A note on Coronavirus (COVID-19) from Scottish Government:
Since this consultation was carried out, the COVID-19 outbreak has had a significant impact on Scotland.
The consultation process ran between December 2019 and February 2020 and was not affected by the outbreak, with the exception of the necessary cancellation of events on Jura and Islay. We will work with those communities as we progress Housing to 2040 to make sure that their views are heard.
As the consultation was largely unaffected by the outbreak and it was not raised as an issue by respondents or at events, no reference is made to COVID-19 in this report in respect of the policy content of Housing to 2040.
The pandemic sets work on Housing to 2040 in a new context. While there are new imperatives for our homes and communities in the shorter term, the longer term draft vision and principles consulted upon remain relevant.
Taking forward work on Housing to 2040, in light of what people across Scotland have told us through this consultation and in the context of the COVID-19 pandemic, will be an important part of Scotland’s recovery.
This report presents an analysis of responses to the public consultation on Housing to 2040. The consultation exercise ran from 2 December 2019 until 28 February 2020. The consultation involved an online questionnaire with eight open ended questions and 15 stakeholder consultation events facilitated by the Scottish Government.
Some 202 responses were received to the consultation and this report presents the analysis of these responses, and of the notes from the 15 stakeholder events.
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Housing policy has a vital role to play in achieving many of Scotland’s aspirations, including eradicating child poverty and homelessness, ending fuel poverty, tackling climate change and promoting inclusive growth. The Scottish Government’s ambition is that everyone in Scotland should live in high quality, energy efficient homes that are affordable and that meet their needs.
In the Programme for Government 2018-19, the Scottish Government committed to creating a vision for how our homes and communities should look and feel by 2040 and the options and choices to get there. A draft vision and set of guiding principles was published in July 2019. This consultation sought views on this vision and the options for how to make it a reality.
Approach to the analysis
Responses were downloaded from Citizen Space and uploaded into qualitative analysis software NVivo. Responses were coded into relevant themes and sub-themes and the analysis of these is presented in this report.
The consultation document asked respondents to make detailed suggestions in response to Questions 3 to 7 under a series of suggested headings including:
- Who needs to make it happen and what type of action is required? E.g. facilitation, regulatory, financial, infrastructure, training etc.
- How much it costs and who will pay?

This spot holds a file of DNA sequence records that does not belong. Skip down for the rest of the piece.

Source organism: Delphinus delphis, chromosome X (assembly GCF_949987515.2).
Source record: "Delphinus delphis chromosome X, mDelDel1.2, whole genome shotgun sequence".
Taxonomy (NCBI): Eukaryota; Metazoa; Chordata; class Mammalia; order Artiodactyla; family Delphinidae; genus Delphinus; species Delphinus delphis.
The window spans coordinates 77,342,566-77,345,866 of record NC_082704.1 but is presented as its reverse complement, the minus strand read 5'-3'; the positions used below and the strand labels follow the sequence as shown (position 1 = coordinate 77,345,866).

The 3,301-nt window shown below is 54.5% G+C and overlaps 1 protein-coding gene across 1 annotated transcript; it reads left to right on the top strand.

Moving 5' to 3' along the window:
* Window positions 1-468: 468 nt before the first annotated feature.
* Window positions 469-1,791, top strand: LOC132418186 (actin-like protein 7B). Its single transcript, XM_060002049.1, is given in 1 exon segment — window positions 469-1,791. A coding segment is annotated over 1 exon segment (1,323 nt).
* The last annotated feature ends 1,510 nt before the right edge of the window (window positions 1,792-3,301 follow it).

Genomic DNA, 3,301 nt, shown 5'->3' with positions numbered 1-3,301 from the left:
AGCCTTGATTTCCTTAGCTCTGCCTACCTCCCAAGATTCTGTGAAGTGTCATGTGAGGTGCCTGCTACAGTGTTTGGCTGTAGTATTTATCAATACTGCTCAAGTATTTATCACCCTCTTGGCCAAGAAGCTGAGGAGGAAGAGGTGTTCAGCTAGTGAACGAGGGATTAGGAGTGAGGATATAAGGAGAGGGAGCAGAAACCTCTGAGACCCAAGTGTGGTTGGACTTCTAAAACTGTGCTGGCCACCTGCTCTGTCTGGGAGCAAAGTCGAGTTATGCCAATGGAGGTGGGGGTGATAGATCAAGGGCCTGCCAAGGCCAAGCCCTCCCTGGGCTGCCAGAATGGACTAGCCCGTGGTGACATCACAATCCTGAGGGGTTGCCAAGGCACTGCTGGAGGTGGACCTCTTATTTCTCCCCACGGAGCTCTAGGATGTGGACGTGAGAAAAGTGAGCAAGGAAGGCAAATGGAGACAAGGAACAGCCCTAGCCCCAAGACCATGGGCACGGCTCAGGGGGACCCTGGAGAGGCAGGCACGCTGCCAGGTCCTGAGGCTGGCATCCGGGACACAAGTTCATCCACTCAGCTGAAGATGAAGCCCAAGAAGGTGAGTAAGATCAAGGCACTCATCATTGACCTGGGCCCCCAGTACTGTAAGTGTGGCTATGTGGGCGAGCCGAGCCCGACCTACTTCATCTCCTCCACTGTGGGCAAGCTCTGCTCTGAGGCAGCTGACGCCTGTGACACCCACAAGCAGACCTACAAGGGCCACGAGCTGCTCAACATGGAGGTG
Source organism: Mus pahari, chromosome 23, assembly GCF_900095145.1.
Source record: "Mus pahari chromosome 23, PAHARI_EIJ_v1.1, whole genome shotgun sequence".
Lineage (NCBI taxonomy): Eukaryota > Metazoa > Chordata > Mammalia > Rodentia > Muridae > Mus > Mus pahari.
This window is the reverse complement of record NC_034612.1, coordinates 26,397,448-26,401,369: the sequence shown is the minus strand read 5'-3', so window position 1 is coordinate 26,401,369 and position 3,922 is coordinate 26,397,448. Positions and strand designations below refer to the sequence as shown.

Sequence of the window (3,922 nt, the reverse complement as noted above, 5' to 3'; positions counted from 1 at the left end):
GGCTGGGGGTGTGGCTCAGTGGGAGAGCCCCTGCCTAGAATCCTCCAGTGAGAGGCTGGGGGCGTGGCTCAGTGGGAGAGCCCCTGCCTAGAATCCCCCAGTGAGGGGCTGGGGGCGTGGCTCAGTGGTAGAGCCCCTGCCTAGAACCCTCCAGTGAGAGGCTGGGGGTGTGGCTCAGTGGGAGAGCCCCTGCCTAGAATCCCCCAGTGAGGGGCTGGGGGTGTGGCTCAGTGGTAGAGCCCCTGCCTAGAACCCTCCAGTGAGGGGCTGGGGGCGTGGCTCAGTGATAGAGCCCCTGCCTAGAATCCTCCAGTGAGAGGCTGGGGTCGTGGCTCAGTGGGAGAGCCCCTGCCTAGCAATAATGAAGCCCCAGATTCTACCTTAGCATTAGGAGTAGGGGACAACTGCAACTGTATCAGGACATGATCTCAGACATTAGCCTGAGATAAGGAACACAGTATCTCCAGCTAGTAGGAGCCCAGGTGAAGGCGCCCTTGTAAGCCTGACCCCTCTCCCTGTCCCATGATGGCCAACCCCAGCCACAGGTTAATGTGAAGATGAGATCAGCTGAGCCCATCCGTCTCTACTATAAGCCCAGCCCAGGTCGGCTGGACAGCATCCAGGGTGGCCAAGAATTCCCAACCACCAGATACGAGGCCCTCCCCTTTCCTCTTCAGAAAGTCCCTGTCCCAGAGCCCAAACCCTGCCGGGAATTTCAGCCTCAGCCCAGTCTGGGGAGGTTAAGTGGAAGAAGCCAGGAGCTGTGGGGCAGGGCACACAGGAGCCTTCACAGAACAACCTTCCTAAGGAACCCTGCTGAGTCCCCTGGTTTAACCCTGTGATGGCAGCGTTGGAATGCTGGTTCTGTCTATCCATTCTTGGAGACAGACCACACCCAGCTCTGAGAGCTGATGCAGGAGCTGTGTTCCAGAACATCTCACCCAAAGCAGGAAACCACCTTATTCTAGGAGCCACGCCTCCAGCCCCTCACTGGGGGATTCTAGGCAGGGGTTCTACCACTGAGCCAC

- Who is needed to do the work (workforce)?
- How long the proposal would take to implement and whether it is a temporary or permanent measure?
While respondents did provide many practical and innovative suggestions which have been included in our analysis, it is important to note that most of the responses did not provide the high level of detail requested in response to the specific questions above.
However, responses received were detailed and balanced, and there was significant consensus across the responses and across sectors. There were no significant disagreements between sectors, or significant tensions between responses. There was a great deal of commonality in relation to proposals made for change and future development. Many constructive, creative and innovative suggestions were made for future developments. This is encouraging, and a positive position from which to move forward.
Below we outline the key findings from the analysis.
Visions and Principles
In general, the draft vision and principles were broadly supported by respondents and were praised for being both ambitious and comprehensive. Principle 15: Everyone has a right to an adequate home was particularly strongly supported by the respondents.
Some respondents expressed doubt over how realistic and achievable the aims were given the challenges faced by the housing sector. In some cases, respondents suggested revisions to the particular phrases in the draft vision and principles in order to strengthen statements or clarify points further.
Comments on the scenarios and resilience of the route map
Respondents’ comments on the scenarios and resilience of the Housing to 2040 route map or constraints were disparate, with mixed views expressed within all respondent types, i.e. there were no obvious trends or preferences by sector interest, which is, of itself, interesting.
The most commonly discussed themes included Scotland’s ageing population and the challenges this poses for the housing sector; comments related to the challenges presented by various social, economic and environmental trends, including the increasing proportion of single person households; the gap between life expectancy and healthy life expectancy; the growth of holiday lets and student accommodation; and climate change.
Other themes that were identified included availability of affordable high-speed internet, access to active and sustainable travel, and depopulation.
Some respondents also commented about the cost of achieving the Housing to 2040 vision, observing that local authorities will require financial support from the Scottish Government to deliver the vision, while others emphasised the importance of enhancing the skills and availability of construction and trades workers, particularly in the context of Brexit.